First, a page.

Dan Leno: the original Pantomime Dame
When Dan Leno performed as the Pantomime Dame in the 1880s he transformed a previously minor role into the main part and shaped pantomime into the Christmas show we know today.
Illustrated cover of the score of My Old Man (1889) H.1260.m.(43
The great clown Joseph Grimaldi (1778-1837) had been the star of Regency pantomime and brought the subtle arts of mime and gesture to this popular entertainment. In Grimaldiâ€™s performances the clown was always the main character but after his death these clever skills were lost and soon replaced by the much less finely drawn charms of Principal Boys and Pantomime Dames. Clowns no longer played a pivotal role in the production and returned to the circus leaving pantomime without a main character and in need of a new direction. This was provided through the comic genius of Dan Leno.
Forestersâ€™ Music Hall playbill (1885) Evan.611
On Monday, October 5th, 1885, Leno made his first appearance in London at the Forestersâ€™ Music Hall. Playbills in the Evanion Collection document Lenoâ€™s early London success (Evan.611, Evan.1063) and list him as a champion dancer â€“ he had won a world clog dancing competition in Leeds in 1880. His champion clog dance was the main part of his turn at the Forestersâ€™ but his comic song â€“ Iâ€™m Going to buy Milk for the Twins â€“ proved more popular with London audiences. Although the words have not survived, we know that Leno rushed on stage in the guise of an ordinary, harassed, yet spirited and resilient woman, and immediately grabbed the attention of the audience with his rapid comic patter in which he revealed the many small injustices of everyday life. Although Leno performed alone on stage the characters he embodied were so well drawn that his stage always seemed to be fully peopled.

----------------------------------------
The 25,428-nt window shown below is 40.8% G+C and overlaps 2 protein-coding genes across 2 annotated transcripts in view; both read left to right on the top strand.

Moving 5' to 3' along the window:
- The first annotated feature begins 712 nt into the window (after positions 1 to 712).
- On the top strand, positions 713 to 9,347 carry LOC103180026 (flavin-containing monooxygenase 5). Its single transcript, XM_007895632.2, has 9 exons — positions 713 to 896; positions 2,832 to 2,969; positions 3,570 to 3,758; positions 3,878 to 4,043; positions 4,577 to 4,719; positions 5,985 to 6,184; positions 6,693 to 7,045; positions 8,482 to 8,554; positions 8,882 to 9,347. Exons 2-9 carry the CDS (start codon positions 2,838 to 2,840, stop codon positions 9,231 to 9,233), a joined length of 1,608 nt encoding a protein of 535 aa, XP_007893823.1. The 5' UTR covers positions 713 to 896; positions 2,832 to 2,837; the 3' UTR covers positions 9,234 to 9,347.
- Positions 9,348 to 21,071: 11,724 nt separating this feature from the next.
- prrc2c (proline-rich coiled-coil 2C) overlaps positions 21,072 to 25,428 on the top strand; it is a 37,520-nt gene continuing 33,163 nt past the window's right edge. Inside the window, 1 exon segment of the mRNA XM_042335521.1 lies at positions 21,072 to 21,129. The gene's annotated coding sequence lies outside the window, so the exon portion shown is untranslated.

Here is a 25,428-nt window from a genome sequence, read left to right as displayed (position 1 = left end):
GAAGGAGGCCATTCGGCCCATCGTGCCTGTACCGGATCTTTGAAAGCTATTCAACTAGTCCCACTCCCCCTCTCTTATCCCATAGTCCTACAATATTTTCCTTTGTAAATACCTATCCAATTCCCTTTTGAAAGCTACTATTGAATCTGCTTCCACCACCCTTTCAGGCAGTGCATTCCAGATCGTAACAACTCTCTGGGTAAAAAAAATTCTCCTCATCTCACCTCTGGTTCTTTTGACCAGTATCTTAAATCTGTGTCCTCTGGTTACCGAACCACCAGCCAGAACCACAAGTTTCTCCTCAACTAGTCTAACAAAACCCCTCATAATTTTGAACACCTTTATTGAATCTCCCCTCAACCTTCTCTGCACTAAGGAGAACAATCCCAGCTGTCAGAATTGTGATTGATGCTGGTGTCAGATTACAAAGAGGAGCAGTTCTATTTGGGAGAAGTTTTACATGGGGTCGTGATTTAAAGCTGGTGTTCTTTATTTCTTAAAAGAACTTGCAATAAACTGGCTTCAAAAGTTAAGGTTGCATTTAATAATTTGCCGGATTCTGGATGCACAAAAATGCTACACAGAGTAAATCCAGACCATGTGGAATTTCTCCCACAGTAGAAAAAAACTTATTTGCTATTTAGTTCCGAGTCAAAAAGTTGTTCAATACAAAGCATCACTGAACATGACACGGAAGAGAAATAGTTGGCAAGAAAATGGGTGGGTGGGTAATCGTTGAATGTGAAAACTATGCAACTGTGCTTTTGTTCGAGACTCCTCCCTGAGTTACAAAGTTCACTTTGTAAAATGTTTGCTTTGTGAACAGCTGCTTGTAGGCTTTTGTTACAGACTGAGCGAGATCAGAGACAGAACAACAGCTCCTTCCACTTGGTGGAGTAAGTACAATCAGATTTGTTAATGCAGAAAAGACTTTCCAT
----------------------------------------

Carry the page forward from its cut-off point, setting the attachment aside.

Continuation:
Oxford Music Hall playbill (1886) Evan.1063
George Conquest, manager of the Surrey Theatre in Lambeth, South London was so impressed by Lenoâ€™s performances that he was quickly engaged to play Dame Durden in the 1886-7 pantomime Jack and the Beanstalk. Lenoâ€™s Dame stole the show and he subsequently appeared in every spectacular pantomime at the Theatre Royal Drury Lane until the end of the 1904 season.
Illustration of Dan Leno as Mother Goose. Jay Hickory Wood: Dan Leno. London, 1905 10827.f.24.
The Good Old Original Mother Goose
Leno became the pantomime star of the late Victorian era. The main part of Mother Goose was written for him by the writer J. Hickory Wood for the 1902-3 Christmas season at the Theatre Royal Drury Lane. The character went through a number of phases â€“ from poor to wealthy, humble to haughty, plain to beautiful and young to a final incarnation as the good old original Mother Goose, complete with top-knot and bunion.
Mother Goose was Lenoâ€™s favourite pantomime role and was considered to be the greatest triumph of his pantomime career.
Helen Peden, Curator, Printed Heritage Collections 1601-1900